Fortunately my 71 Dodge Power Wagon project doesn’t have too much rust, other than the floorboards. The previous owner pop-riveted some metal patches in the floorboards and sprayed the repaired area with undercoating. The first problem with this repair job is the seams around the patches were never sealed properly and the second problem is I don’t use pop rivets in a vechicle restoration project.
In most cases rust on a vehicle is a result of water and other elements penetrating a seam on the vehicle and slowly breaking the metal down forming rust. When a vehicle is built all of the seams are sealed with a auto body panel sealant to help prevent water from penetrating these seams. Areas of the vehicle that are constantly exposed to water, salt and other elements eventually give in to this exposure. If you have been around certain vehicles you know the weak areas that tend to rust out. In addition to exposure there are cases where a manufacturer used inferior metal and these areas are prone to rust over time. Enough about what causes rust, let’s get on with the repairs.
I have said before that aftermarket parts for a 71 Dodge Sweptline truck are hard to come by. Most vehicle types offer good aftermarket parts support for restorations. If you need a body patch panel you can order it and have it at your doorstep in a couple days. Not so with old Dodge trucks. I searched the Internet for floorpan patch panels and did find some but they were $160 each. Now $320 for two floorboards seems a little much to me. Granted they did include a stamped section to fit around and repair the cab mount area, but I don’t know if it justifies the price. On Ebay there was a “make a offer” for the floorboard patch panels which I did, and it was abrubtly turned down. So I went to our local steel supply store and bought two 2X2 foot pieces of 18 gauge steel for $12.00.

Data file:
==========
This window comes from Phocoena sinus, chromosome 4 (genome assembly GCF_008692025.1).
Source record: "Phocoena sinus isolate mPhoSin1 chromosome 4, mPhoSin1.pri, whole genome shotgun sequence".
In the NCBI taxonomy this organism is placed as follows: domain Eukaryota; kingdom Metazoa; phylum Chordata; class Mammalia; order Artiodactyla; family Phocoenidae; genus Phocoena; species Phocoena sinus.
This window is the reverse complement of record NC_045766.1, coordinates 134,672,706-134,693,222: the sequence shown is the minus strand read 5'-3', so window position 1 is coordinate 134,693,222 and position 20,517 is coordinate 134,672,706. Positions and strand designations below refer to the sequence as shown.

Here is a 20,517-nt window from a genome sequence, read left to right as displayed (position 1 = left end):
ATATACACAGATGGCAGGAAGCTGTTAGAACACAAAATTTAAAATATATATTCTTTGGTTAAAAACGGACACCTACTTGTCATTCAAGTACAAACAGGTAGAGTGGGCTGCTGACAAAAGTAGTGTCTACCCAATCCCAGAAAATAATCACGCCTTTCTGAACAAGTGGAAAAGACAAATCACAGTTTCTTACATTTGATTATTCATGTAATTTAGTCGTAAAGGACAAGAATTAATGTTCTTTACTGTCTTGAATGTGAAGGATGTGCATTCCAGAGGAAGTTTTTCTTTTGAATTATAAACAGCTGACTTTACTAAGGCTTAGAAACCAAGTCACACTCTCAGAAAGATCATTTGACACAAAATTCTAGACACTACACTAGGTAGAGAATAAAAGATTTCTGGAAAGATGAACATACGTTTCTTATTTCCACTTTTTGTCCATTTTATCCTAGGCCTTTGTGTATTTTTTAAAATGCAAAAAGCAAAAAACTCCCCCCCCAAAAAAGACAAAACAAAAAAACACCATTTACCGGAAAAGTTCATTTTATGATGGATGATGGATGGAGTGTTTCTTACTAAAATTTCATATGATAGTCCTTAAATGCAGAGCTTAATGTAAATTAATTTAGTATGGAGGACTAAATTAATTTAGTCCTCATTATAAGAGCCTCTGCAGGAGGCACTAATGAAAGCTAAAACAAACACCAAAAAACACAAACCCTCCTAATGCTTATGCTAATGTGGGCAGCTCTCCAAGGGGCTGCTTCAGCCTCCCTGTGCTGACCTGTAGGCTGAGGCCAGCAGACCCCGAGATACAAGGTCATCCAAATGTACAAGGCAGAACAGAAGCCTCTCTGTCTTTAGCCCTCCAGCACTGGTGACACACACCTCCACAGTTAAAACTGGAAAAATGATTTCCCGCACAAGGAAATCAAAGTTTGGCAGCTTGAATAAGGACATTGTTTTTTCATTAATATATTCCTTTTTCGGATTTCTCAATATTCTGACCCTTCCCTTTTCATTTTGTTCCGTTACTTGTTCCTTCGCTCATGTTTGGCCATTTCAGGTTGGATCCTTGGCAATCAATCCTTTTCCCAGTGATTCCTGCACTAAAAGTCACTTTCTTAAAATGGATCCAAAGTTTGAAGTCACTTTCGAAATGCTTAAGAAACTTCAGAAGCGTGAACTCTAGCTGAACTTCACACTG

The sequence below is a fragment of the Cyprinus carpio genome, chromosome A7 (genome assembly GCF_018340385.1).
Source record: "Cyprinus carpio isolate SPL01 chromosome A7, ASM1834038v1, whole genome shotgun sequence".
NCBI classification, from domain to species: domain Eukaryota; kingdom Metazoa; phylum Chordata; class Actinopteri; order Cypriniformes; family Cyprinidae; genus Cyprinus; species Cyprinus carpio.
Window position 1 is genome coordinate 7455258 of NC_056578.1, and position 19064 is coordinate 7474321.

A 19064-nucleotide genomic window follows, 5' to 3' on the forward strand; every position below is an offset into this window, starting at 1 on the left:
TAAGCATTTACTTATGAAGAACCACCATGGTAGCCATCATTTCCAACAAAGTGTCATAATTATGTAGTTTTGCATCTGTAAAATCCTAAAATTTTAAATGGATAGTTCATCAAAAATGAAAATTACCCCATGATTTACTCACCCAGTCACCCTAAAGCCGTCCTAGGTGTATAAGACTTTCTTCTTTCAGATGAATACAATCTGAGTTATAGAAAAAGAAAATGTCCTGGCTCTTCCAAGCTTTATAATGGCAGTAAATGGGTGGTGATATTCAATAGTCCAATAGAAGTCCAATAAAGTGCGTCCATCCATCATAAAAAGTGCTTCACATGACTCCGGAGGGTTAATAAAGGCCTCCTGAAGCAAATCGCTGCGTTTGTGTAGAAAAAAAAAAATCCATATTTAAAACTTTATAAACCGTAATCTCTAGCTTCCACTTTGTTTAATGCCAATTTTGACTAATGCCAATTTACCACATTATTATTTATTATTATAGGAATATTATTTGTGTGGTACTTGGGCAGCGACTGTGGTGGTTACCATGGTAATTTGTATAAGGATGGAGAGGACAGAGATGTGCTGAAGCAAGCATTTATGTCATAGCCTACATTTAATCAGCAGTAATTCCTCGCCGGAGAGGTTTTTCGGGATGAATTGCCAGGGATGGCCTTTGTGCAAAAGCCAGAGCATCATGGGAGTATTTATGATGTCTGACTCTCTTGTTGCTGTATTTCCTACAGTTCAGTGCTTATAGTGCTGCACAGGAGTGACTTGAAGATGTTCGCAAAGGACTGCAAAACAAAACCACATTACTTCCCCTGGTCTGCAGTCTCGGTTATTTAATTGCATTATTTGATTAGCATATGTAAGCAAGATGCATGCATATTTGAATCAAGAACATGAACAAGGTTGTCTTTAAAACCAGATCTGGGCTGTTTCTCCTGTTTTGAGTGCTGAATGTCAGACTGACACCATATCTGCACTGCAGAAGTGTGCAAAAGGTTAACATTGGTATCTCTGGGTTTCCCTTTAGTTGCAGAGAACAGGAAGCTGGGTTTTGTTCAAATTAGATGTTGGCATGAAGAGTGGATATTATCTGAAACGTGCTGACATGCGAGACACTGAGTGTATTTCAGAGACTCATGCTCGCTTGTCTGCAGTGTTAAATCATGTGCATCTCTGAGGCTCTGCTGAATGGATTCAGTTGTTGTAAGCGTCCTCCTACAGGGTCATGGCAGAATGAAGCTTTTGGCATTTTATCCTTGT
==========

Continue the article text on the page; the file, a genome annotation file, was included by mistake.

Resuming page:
The first step in repairing the rust damage is to cut the rusted area out. You want to get rid of all the rust and weak metal and leave about 3/8″ to 1/2″ around the perimeter to weld the new panels in. You don’t want to leave too much overlap because it will be difficult to seal on the underside and will just allow water to get in and start the rusting process all over again. Just mark the area to be cut out and use a cut-off disc in a grinder to remove the old rusted metal. Once the metal is removed it’s important that you grind around the entire perimeter so there is a clean metal surface to weld to.